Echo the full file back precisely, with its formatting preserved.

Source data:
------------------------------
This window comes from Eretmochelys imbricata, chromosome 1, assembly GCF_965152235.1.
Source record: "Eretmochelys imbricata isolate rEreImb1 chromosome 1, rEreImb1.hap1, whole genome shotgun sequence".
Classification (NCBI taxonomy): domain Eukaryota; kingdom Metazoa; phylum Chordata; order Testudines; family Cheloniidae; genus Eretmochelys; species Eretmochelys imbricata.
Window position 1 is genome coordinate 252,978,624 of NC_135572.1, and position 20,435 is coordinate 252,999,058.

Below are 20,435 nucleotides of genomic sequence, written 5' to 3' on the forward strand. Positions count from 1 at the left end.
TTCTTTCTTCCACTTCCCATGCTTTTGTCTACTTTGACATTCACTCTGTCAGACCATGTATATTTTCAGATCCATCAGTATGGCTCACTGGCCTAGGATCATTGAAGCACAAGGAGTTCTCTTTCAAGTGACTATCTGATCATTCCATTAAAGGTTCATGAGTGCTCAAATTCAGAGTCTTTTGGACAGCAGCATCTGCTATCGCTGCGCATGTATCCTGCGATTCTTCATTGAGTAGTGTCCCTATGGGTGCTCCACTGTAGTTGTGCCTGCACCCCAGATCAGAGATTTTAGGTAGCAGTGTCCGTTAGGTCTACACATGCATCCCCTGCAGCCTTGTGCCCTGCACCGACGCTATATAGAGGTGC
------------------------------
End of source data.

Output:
This window comes from Eretmochelys imbricata, chromosome 1, assembly GCF_965152235.1.
Source record: "Eretmochelys imbricata isolate rEreImb1 chromosome 1, rEreImb1.hap1, whole genome shotgun sequence".
Classification (NCBI taxonomy): domain Eukaryota; kingdom Metazoa; phylum Chordata; order Testudines; family Cheloniidae; genus Eretmochelys; species Eretmochelys imbricata.
Window position 1 is genome coordinate 252,978,624 of NC_135572.1, and position 20,435 is coordinate 252,999,058.

Below are 20,435 nucleotides of genomic sequence, written 5' to 3' on the forward strand. Positions count from 1 at the left end.
TTCTTTCTTCCACTTCCCATGCTTTTGTCTACTTTGACATTCACTCTGTCAGACCATGTATATTTTCAGATCCATCAGTATGGCTCACTGGCCTAGGATCATTGAAGCACAAGGAGTTCTCTTTCAAGTGACTATCTGATCATTCCATTAAAGGTTCATGAGTGCTCAAATTCAGAGTCTTTTGGACAGCAGCATCTGCTATCGCTGCGCATGTATCCTGCGATTCTTCATTGAGTAGTGTCCCTATGGGTGCTCCACTGTAGTTGTGCCTGCACCCCAGATCAGAGATTTTAGGTAGCAGTGTCCGTTAGGTCTACACATGCATCCCCTGCAGCCTTGTGCCCTGCACCGACGCTATATAGAGGTGC